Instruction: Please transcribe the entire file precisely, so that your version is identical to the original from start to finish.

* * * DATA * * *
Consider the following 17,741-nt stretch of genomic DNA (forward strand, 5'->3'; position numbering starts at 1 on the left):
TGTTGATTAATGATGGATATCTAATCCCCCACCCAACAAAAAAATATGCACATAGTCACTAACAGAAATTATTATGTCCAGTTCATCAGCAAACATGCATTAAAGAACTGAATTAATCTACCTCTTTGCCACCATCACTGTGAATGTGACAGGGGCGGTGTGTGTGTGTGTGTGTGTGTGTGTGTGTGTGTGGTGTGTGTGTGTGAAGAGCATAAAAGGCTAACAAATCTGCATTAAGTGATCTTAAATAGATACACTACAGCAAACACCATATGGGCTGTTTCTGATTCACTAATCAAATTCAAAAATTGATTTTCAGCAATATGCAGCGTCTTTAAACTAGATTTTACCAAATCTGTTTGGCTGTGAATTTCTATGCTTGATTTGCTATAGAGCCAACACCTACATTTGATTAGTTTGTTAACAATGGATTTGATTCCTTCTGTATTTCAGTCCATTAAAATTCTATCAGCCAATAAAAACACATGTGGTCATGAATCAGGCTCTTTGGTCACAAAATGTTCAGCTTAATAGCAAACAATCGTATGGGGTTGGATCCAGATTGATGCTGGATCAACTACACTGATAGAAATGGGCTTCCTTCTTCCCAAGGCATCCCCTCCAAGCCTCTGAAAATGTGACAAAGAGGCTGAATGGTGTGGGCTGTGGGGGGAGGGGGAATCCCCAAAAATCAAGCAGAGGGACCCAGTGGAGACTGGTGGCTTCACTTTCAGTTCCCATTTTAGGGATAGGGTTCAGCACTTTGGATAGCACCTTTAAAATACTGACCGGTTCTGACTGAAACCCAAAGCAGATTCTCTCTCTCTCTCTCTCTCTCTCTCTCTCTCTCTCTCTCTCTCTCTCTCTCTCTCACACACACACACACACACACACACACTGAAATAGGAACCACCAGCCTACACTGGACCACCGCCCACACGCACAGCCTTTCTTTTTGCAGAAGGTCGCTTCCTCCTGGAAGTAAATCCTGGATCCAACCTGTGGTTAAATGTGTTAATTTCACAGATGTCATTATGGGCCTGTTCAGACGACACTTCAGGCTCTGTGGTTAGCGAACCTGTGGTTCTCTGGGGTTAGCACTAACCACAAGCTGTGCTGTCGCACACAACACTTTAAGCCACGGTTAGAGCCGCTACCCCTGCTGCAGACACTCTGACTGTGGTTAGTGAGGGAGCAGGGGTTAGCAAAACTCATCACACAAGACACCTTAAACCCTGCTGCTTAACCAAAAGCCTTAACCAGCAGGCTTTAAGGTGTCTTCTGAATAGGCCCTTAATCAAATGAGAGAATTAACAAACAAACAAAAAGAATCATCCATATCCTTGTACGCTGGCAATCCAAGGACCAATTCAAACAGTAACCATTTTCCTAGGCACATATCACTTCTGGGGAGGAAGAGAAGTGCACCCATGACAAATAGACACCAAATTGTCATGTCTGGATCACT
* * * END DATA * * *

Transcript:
Consider the following 17,741-nt stretch of genomic DNA (forward strand, 5'->3'; position numbering starts at 1 on the left):
TGTTGATTAATGATGGATATCTAATCCCCCACCCAACAAAAAAATATGCACATAGTCACTAACAGAAATTATTATGTCCAGTTCATCAGCAAACATGCATTAAAGAACTGAATTAATCTACCTCTTTGCCACCATCACTGTGAATGTGACAGGGGCGGTGTGTGTGTGTGTGTGTGTGTGTGTGTGTGTGTGGTGTGTGTGTGTGAAGAGCATAAAAGGCTAACAAATCTGCATTAAGTGATCTTAAATAGATACACTACAGCAAACACCATATGGGCTGTTTCTGATTCACTAATCAAATTCAAAAATTGATTTTCAGCAATATGCAGCGTCTTTAAACTAGATTTTACCAAATCTGTTTGGCTGTGAATTTCTATGCTTGATTTGCTATAGAGCCAACACCTACATTTGATTAGTTTGTTAACAATGGATTTGATTCCTTCTGTATTTCAGTCCATTAAAATTCTATCAGCCAATAAAAACACATGTGGTCATGAATCAGGCTCTTTGGTCACAAAATGTTCAGCTTAATAGCAAACAATCGTATGGGGTTGGATCCAGATTGATGCTGGATCAACTACACTGATAGAAATGGGCTTCCTTCTTCCCAAGGCATCCCCTCCAAGCCTCTGAAAATGTGACAAAGAGGCTGAATGGTGTGGGCTGTGGGGGGAGGGGGAATCCCCAAAAATCAAGCAGAGGGACCCAGTGGAGACTGGTGGCTTCACTTTCAGTTCCCATTTTAGGGATAGGGTTCAGCACTTTGGATAGCACCTTTAAAATACTGACCGGTTCTGACTGAAACCCAAAGCAGATTCTCTCTCTCTCTCTCTCTCTCTCTCTCTCTCTCTCTCTCTCTCTCTCTCTCTCTCACACACACACACACACACACACACACTGAAATAGGAACCACCAGCCTACACTGGACCACCGCCCACACGCACAGCCTTTCTTTTTGCAGAAGGTCGCTTCCTCCTGGAAGTAAATCCTGGATCCAACCTGTGGTTAAATGTGTTAATTTCACAGATGTCATTATGGGCCTGTTCAGACGACACTTCAGGCTCTGTGGTTAGCGAACCTGTGGTTCTCTGGGGTTAGCACTAACCACAAGCTGTGCTGTCGCACACAACACTTTAAGCCACGGTTAGAGCCGCTACCCCTGCTGCAGACACTCTGACTGTGGTTAGTGAGGGAGCAGGGGTTAGCAAAACTCATCACACAAGACACCTTAAACCCTGCTGCTTAACCAAAAGCCTTAACCAGCAGGCTTTAAGGTGTCTTCTGAATAGGCCCTTAATCAAATGAGAGAATTAACAAACAAACAAAAAGAATCATCCATATCCTTGTACGCTGGCAATCCAAGGACCAATTCAAACAGTAACCATTTTCCTAGGCACATATCACTTCTGGGGAGGAAGAGAAGTGCACCCATGACAAATAGACACCAAATTGTCATGTCTGGATCACT